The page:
In January 2015, Nano experienced a serious injury to his back playing flyball. While he could still walk and run after this, it was not safe for him to play flyball or fetch. This deprived him of his only real outlet. He was learning to be a fine little nosework dog, but it was not enough to make him comfortable. He was still constantly watching 30 TV screens at once, unable to focus on one thing and unable to make behavioral choices that might reduce his conflict with other dogs in my house. Then, the other shoe dropped: I learned that I would need to accelerate my plans to sell this house and move to another. In a few days, I will be moving out, and living in a small travel trailer for a few months. Then I will buy another house. But I knew that living in a travel trailer with Nano and the other dogs was not going to be safe, and it was going to be purely miserable — for all four of us.

And so, a few days ago, I did what I knew I had to do to protect the other dogs, and to protect Nano himself from the consequences of behavior that none of us could control. I took him to my vet and we sat in a quiet room while he very quickly went to sleep. I imagine he was tired from that lifetime of vigilance, from the thousands of hours of circling and pacing he used to cope with his anxiety. My vet and I sat there, tears running down our faces, while we said goodbye. Nano would have been nine on January 24, 2016.

As a dog behavior consultant, I think I must feel something like my friend’s brother watching his father die on a cold mountaintop in New England. I should have been able to fix this. I should have been able to do something. My sense of sadness and loss is compounded by guilt and shame and helplessness.

Losing each of my other beloved pets who has died was horrible. In some cases, they died before I had to make a decision. In the cases where I chose the time, the end was near and I knew I was helping them avoid only suffering. There was not much left, for each of these beloved friends, to live for.

It was different for Nano. I took him to flyball the night before he died, and he had a great time! Of course he was quite sore the next day and could not have done this repeatedly, but he was thrilled. He remembered his job exactly and he did it well. He even jumped up into my arms once, something he hasn’t offered to do since the back injury. He loved the few minutes of agility I gave him last week, and did a great job with his final nosework searches. There was still some quality in his life.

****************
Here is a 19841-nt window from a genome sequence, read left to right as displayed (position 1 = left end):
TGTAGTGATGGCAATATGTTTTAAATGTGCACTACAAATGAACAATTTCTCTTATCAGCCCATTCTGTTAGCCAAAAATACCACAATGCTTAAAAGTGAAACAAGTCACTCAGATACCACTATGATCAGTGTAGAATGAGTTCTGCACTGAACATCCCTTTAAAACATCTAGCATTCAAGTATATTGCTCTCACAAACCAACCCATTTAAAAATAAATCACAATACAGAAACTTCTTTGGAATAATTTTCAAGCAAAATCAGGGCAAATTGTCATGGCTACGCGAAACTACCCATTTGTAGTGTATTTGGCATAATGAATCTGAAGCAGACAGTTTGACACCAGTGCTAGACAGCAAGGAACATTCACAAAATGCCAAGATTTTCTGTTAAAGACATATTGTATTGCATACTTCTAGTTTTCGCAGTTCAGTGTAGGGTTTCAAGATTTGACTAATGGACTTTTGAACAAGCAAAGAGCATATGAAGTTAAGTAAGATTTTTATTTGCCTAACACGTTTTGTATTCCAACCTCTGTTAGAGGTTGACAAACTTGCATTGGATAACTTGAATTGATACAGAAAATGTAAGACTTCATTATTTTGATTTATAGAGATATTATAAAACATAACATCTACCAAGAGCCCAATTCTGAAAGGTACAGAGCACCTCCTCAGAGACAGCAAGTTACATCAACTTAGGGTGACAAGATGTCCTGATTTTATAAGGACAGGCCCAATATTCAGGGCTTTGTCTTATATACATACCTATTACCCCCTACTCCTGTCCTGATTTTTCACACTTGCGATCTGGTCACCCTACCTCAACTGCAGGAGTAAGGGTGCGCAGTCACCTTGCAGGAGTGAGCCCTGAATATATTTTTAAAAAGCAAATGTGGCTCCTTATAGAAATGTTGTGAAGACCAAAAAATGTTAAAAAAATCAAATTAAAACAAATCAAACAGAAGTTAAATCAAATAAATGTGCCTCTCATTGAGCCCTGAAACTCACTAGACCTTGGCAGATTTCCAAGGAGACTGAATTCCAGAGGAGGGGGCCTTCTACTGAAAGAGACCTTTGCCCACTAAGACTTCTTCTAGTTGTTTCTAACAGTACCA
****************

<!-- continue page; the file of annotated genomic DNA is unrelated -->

I took that away. I had to choose, and I chose the members of our little family who have longer to live, a better quality of life, and less responsibility for the intense stress and anxiety we felt when Nano would have meltdowns at unavoidable daily occurrences. It was the right choice. But it still hurts like hell.

This is more obvious to my dog than it was for me.

When I got Mellie, the plan was always for her to do flyball.  That was my main sport.  I wanted to do other stuff – agility! herding! and whatever.  I picked her out, the “highest” pup in the litter.  The most precocious, with a gorgeous build and intense toy drive.  The breeder knows I do flyball and so her guidance reflected this.  Mellie had a pretty good flyball career.  I made some mistakes.  She wasn’t perfect.  It’s amazing how well I trained her to spit the ball on the line before someone pointed out I was actually reinforcing this!  Live and learn.  Still, she loved it, she gave it 110%, and we had a lot of fun together.  She was totally unflappable, nailing pass after pass on the line, in anchor.  One time a loose dog trotted across all four lanes at a big tournament… right in front of Mellie as she approached the box.  She didn’t break her stride, completing her run perfectly.  We won the heat with a superb time and I was relieved the judge did not call interference.  (There was no interference!)

We dabbled in agility.  She Q’d a couple of times, but we never got into the ring until after The Disaster.  The Disaster was an injury playing disc when she was 7.  She loves disc.  She was practically born with a disc in her mouth.  Her breeder was the founder of the Canadian Disc Dog Association; her sire held a Canadian disc record.  On this particular day, she must have landed wrong, perhaps putting her foot into a hole.  I was throwing balls for the other dogs, and when I turned around, Mellie was lying on the ground, the disc at her side.  This was weird, but I hadn’t seen anything happen, so I called her.  She didn’t move. I started to panic.  There was nothing in heaven and earth that would stop her from bringing me her disc.  My roommate and I sprinted over to her.  We gently lifted her up, and she lay right back down.  Her right rear leg was not bearing any weight.